Equally important is the need to be highly selective of the business partners. A practice may outsource practice management consulting, HR, marketing, technology or any other aspect of operating a successful dental practice. However, there should be an adequate return on the investment in these products and services to justify their employ. Additionally, it is sensible to evaluate the people and the companies you associate with in the same way you would a prospective employee.

For mostly better and sometimes worse, a practice owner must be a savvy business person. A practice owner must constantly keep abreast of the latest business trends and best business practices. It is important to understand that products and services which increase your profit do not necessarily increase your quality of care. Ultimately, the integrity and success of our profession requires that we make decisions founded in providing the highest quality healthcare.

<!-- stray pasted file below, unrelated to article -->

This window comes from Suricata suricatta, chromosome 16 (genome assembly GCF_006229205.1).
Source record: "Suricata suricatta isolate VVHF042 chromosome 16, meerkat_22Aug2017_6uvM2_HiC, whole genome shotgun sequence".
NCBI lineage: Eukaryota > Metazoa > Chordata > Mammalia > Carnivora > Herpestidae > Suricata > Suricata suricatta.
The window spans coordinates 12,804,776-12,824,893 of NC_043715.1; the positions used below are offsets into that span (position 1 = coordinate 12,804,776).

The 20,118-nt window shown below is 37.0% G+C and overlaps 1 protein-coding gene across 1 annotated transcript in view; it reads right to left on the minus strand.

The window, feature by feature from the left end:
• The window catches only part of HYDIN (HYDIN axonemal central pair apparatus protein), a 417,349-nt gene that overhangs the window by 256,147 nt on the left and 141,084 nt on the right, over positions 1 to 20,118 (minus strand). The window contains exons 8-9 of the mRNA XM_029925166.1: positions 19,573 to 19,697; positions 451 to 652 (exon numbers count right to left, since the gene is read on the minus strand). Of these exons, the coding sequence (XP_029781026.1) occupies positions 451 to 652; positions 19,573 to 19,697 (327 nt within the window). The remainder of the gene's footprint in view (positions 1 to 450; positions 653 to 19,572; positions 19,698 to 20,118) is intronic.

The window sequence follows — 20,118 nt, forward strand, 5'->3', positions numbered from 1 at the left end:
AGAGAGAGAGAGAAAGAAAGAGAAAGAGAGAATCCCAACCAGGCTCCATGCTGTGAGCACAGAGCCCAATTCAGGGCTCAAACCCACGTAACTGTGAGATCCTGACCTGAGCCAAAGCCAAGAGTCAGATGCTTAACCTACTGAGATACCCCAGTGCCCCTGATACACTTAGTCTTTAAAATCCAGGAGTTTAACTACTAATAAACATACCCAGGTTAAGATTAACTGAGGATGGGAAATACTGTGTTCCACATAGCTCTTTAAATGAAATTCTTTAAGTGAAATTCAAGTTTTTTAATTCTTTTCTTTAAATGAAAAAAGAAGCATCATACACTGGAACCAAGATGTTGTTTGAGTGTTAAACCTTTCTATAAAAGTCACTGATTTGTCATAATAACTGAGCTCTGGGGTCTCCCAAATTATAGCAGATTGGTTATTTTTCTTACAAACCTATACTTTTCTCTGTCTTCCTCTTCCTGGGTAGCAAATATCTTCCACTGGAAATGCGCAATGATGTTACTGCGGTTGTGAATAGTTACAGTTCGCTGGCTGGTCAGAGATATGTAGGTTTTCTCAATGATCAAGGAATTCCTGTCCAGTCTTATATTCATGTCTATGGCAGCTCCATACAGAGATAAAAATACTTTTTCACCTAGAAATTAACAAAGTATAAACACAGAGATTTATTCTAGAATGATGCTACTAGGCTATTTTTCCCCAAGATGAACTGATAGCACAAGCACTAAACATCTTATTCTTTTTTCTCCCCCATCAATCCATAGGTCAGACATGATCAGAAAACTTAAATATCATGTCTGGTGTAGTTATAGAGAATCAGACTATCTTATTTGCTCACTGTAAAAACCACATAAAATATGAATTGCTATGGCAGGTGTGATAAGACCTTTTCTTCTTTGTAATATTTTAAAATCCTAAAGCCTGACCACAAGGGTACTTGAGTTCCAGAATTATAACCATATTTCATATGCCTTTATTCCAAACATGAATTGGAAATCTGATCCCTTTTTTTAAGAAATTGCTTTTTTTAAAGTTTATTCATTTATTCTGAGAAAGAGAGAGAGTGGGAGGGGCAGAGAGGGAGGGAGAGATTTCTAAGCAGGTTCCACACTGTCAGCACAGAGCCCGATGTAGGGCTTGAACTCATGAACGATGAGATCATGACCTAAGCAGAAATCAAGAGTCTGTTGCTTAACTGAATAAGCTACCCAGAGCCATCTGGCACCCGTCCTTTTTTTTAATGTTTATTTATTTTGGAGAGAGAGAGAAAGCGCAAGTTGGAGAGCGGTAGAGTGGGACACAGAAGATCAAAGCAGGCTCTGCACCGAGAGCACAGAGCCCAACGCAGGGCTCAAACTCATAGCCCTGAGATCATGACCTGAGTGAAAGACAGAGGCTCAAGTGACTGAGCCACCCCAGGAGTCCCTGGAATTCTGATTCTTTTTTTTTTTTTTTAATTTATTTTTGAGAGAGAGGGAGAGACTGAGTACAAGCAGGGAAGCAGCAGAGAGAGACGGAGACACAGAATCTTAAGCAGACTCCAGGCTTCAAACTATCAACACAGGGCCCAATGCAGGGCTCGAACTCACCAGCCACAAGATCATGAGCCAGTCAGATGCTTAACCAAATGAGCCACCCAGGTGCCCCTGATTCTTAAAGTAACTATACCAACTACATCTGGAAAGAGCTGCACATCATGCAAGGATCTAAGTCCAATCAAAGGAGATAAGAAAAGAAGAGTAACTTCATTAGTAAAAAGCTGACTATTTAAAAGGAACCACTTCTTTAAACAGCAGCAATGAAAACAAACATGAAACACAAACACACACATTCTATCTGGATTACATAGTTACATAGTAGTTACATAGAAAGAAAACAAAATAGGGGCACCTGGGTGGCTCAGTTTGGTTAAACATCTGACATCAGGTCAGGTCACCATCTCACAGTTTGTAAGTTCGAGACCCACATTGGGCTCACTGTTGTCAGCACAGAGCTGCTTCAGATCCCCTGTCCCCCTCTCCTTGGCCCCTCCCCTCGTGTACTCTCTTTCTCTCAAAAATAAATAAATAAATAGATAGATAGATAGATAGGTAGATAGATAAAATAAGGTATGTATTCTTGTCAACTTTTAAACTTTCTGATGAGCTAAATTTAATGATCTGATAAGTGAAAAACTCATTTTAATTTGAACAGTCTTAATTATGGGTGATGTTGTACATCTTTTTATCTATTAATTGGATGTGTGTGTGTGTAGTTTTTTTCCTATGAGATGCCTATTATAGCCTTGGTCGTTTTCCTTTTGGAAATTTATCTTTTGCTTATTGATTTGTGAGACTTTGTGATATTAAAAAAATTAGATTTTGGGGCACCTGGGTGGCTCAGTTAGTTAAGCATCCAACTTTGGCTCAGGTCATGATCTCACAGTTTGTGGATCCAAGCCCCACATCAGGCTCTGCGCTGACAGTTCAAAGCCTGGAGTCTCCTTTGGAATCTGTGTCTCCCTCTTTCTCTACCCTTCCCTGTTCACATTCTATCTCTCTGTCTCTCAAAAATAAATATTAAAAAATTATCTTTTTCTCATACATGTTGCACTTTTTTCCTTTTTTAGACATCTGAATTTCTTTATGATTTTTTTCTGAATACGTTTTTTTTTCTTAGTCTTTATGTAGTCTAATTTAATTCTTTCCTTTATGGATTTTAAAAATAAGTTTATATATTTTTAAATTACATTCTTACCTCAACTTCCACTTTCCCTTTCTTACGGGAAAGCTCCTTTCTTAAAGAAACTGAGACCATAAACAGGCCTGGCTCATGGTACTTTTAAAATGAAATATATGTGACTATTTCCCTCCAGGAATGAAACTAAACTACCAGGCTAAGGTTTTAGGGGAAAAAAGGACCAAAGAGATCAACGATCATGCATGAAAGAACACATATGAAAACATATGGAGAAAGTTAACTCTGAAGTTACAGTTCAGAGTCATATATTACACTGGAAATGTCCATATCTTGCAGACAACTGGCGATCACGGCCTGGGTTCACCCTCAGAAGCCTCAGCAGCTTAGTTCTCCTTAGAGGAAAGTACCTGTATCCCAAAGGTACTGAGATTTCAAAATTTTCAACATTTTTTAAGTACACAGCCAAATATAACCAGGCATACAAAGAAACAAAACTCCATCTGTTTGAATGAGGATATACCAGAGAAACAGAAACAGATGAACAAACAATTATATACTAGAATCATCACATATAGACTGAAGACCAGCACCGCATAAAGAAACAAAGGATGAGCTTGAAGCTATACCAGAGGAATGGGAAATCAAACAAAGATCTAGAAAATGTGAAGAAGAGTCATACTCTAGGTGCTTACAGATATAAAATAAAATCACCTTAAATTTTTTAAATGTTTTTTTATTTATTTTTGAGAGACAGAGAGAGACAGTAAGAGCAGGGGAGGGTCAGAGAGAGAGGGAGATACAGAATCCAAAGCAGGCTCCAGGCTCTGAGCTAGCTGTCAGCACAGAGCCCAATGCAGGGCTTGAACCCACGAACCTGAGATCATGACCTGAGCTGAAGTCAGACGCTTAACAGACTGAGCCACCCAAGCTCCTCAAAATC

Dr. Bill Simon is a full time practicing dentist and owner of two multi-doctor practices in Chicago, Illinois. Dr. Simon speaks to and mentors new dentists, consults and speaks on doctor/office manager relations and is involved with various committees and activities across the Tripartite.